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So long, and thanks for all the fish!
Last week, I took a little time to ponder what the CW’s new comic-based show, Arrow, could do to replicate the success (and avoid the pitfalls) of the network’s dearly departed Smallville. Now, after a truly impressive – and sometimes exhausting – amount of hype, Arrow has finally premiered. So how did it stack up?
Spoilers for Arrow episode #1
Action – From the get go, CW has been promising fans that this isn’t the Smallville of Green Arrow, that they’re in for something grittier and more action-packed. The fight scenes from the trailers boded well, and the pilot delivered. Arrow kicked off the series with three decent sized action scenes, all of which got me looking forward to more.
Pacing – One of the hardest things about a pilot is how to set up the show without going Phantom Menace on the exposition. The series smartly chose to skip over long stranded-on-the-island sequences and opened instead with Oliver getting rescued. Things moved at a good clip for the whole hour and while the “plot” of the episode got started a little late, Arrow’s first episode never left you room to get bored despite the occasional clunky moment.
Setup – While Oliver might have bolted his way through his origin story, Arrow did manage to tease a number of things without giving it all away. Tommy Merlyn’s ulterior motives, Speedy’s substance abuse, Drakon, some secret of his father’s that would be worth kidnapping Oliver to reveal, mommy dearest’s role in that kidnapping, and, of course, the Deathstroke mask. There are still plenty of questions left unanswered; most notably, the origins of Oliver’s smooth new martial arts moves and sudden grasp of Russian. The show succeeded in making me interested in finding out the answers.
Merlyn – Probably the show’s biggest departure from the comics, and also my favorite. There’s a lot of heavy angst going on, particularly with Oliver. Tommy lightens that up, walking that razor’s edge of over-the-top and playing the goofy best friend to a T. All of which is made better by the fact that the show is already giving us hints that there’s more to Merlyn than meets the eye, and I’m excited to see where they take him.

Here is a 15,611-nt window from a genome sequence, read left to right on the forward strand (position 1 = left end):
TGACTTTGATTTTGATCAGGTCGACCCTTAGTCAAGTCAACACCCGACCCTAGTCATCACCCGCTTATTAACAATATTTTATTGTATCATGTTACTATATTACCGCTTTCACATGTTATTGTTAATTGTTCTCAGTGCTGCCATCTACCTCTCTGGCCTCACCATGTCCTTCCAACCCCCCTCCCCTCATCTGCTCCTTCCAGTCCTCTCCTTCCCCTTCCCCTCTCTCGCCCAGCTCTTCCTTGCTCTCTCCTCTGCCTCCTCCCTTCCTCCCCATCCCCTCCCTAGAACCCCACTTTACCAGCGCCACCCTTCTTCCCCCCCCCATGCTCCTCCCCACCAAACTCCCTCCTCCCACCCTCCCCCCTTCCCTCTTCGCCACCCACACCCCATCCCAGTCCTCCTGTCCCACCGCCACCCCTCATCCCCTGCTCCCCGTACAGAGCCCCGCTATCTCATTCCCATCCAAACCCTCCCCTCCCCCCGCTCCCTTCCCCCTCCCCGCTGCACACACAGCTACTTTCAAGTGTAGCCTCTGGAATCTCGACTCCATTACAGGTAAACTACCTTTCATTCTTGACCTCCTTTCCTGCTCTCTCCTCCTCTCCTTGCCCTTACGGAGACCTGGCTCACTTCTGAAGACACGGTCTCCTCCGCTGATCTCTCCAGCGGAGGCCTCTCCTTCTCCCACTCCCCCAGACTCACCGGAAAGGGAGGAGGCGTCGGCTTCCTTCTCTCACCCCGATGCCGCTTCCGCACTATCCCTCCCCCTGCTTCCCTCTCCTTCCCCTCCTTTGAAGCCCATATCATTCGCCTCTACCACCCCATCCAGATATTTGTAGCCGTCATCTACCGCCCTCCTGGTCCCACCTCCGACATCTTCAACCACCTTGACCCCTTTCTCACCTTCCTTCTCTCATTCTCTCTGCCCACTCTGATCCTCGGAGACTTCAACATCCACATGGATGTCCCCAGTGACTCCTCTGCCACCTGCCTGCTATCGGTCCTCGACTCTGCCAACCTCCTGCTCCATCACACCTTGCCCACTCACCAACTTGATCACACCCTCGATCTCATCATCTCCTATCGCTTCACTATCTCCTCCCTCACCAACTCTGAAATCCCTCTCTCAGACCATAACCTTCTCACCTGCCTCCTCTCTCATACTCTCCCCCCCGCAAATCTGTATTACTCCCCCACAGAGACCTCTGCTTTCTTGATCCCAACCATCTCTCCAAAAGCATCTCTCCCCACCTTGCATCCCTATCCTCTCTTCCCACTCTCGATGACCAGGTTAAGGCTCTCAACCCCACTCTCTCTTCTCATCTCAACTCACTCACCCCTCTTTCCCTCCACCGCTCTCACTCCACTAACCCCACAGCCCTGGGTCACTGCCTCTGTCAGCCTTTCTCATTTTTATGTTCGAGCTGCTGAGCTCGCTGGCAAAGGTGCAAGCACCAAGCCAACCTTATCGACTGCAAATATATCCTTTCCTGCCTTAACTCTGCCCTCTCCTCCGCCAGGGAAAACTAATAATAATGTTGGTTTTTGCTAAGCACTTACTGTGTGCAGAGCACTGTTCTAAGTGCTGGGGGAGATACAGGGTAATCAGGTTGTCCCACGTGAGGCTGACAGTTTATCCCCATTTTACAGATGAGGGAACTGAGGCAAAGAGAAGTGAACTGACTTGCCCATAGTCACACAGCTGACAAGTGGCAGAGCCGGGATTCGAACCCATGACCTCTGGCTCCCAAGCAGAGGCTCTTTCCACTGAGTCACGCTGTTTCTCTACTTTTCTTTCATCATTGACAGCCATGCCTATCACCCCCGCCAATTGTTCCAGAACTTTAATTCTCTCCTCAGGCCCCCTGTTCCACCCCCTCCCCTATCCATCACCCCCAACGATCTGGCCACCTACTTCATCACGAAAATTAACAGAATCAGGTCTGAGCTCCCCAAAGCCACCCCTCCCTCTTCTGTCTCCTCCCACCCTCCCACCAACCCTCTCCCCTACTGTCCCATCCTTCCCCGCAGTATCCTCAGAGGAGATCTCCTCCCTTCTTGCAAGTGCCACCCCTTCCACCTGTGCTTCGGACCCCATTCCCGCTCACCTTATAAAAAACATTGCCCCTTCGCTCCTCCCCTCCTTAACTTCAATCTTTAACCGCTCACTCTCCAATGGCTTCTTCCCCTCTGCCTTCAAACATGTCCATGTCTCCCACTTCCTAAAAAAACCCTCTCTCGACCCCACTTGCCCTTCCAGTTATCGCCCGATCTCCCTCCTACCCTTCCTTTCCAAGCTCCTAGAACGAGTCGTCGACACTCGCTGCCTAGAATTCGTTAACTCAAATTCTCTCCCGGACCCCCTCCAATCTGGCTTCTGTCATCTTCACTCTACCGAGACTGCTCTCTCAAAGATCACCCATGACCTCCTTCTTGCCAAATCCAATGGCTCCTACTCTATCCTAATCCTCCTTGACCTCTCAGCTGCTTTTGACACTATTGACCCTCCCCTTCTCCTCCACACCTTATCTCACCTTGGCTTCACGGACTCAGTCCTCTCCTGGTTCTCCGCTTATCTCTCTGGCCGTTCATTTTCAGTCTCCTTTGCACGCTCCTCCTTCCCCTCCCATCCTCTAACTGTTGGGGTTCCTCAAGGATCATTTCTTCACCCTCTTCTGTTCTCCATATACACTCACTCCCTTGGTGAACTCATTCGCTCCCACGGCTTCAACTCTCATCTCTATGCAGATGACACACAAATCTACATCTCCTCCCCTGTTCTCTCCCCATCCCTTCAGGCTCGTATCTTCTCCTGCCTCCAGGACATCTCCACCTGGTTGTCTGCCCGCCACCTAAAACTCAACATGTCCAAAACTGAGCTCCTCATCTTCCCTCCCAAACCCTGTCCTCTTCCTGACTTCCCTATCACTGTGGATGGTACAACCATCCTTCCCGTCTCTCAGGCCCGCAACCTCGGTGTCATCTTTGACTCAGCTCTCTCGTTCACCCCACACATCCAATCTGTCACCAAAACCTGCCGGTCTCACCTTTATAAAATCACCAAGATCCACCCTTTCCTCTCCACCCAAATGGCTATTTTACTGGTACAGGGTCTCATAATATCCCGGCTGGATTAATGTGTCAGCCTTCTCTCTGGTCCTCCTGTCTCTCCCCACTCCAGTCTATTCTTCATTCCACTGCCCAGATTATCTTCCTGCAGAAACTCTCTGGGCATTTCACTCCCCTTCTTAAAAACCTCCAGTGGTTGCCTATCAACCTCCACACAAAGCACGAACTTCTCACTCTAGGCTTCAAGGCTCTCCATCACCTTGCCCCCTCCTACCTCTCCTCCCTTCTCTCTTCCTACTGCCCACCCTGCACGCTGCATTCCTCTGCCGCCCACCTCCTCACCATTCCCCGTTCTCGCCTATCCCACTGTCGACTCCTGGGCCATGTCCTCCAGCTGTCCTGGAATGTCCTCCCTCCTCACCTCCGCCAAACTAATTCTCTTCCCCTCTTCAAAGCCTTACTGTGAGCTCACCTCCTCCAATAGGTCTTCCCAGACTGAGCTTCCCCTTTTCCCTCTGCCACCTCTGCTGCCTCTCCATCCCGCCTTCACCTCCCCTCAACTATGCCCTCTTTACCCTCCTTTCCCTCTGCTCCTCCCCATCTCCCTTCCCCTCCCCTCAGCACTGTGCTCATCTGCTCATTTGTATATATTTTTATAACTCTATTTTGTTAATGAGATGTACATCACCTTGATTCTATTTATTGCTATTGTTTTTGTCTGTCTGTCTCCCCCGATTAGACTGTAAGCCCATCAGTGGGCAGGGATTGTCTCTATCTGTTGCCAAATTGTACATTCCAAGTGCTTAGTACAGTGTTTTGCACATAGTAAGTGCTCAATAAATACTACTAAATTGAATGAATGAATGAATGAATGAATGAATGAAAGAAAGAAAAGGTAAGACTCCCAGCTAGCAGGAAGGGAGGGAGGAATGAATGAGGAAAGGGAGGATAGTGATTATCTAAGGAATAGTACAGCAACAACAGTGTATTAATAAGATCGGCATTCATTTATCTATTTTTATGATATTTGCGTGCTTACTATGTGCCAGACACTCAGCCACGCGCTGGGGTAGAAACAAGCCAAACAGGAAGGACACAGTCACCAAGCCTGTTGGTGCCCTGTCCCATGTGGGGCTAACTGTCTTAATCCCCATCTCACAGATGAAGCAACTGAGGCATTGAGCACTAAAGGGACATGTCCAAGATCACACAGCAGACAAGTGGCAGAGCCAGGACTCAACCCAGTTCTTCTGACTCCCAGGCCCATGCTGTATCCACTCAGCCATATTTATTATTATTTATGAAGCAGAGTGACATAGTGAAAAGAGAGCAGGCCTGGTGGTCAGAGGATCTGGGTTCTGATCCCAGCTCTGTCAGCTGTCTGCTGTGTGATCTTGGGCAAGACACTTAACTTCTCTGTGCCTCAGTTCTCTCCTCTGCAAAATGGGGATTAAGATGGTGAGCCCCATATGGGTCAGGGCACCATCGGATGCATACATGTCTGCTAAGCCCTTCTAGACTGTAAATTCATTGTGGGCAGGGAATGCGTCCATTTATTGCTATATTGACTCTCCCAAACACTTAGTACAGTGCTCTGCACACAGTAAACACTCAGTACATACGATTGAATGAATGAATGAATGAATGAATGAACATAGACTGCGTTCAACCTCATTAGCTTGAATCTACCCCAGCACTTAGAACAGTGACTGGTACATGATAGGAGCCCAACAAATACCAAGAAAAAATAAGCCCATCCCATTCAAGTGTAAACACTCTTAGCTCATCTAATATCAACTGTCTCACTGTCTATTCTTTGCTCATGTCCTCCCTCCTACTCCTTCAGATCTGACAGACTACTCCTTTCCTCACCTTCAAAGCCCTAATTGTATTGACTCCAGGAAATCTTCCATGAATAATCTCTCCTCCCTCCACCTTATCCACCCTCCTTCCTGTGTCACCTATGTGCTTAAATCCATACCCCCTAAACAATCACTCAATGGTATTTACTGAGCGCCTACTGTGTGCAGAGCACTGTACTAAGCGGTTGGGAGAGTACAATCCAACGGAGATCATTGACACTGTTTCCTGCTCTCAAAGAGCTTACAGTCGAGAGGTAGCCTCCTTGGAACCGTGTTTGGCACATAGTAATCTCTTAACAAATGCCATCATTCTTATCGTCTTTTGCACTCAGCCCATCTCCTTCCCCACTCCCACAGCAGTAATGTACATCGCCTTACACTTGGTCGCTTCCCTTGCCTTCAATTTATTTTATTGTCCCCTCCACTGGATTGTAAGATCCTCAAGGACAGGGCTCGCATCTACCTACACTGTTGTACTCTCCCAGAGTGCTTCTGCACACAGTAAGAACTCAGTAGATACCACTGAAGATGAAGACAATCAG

Voice-over – The voice-over. Has. To stop. Has to. I assume that they’re going for a comicbooky thought-box vibe but it sounds ridiculous, and it pops up just randomly enough that you almost forget about it until it starts up again. It’s very jarring. Just letting Oliver have actual emotions would be a lot simpler and more enjoyable than his current, fourteen year-old emo inner monologue.
Clarity – Pilot episodes tend naturally toward infodump territory, so I can hardly penalize Arrow for that. The issue was that not all the information we got seemed to be the bits we needed. Diggle’s introduction, for example, could have easily been left for episode 2 since his sole purpose seemed to be getting knocked out or ditched whenever things were about to get interesting. One of the biggest head-scratchers for the fans I talked to was why Oliver’s first thought when he got rescued was about going home to clean up his city. I think it was supposed to tie in with his dad, but the through-line never became evident. It made his dedication to his cause seem less justified.
Likewise, there are a number of his island-learned abilities that, for now at least, don’t make sense. I have feeling that most of them are being saved up for an explanation in a later episode. In the pilot, though, instead of coming off as mysterious, they just seem like things the writers didn’t feel bothered to deal with.
Dinah – Yes, her name is Dinah, and that’s why we have a problem. I don’t blame Katie Cassidy, I actually think she’s a pretty good choice for the part. The issue is that this girl doesn’t seem to have
much to do with the Black Canary we know and love. Dinah, in comics, is like the befishnetted lovechild of BSG’s Starbuck and Bubbles from the Powerpuff Girls. She’s kickass and adorable, with a soft gooey center that makes her stronger instead of weaker. She’s more than just an awesome female character, she’s an awesome character. I do not know who this vanilla lawyer chick is, but she ain’t my Dinah.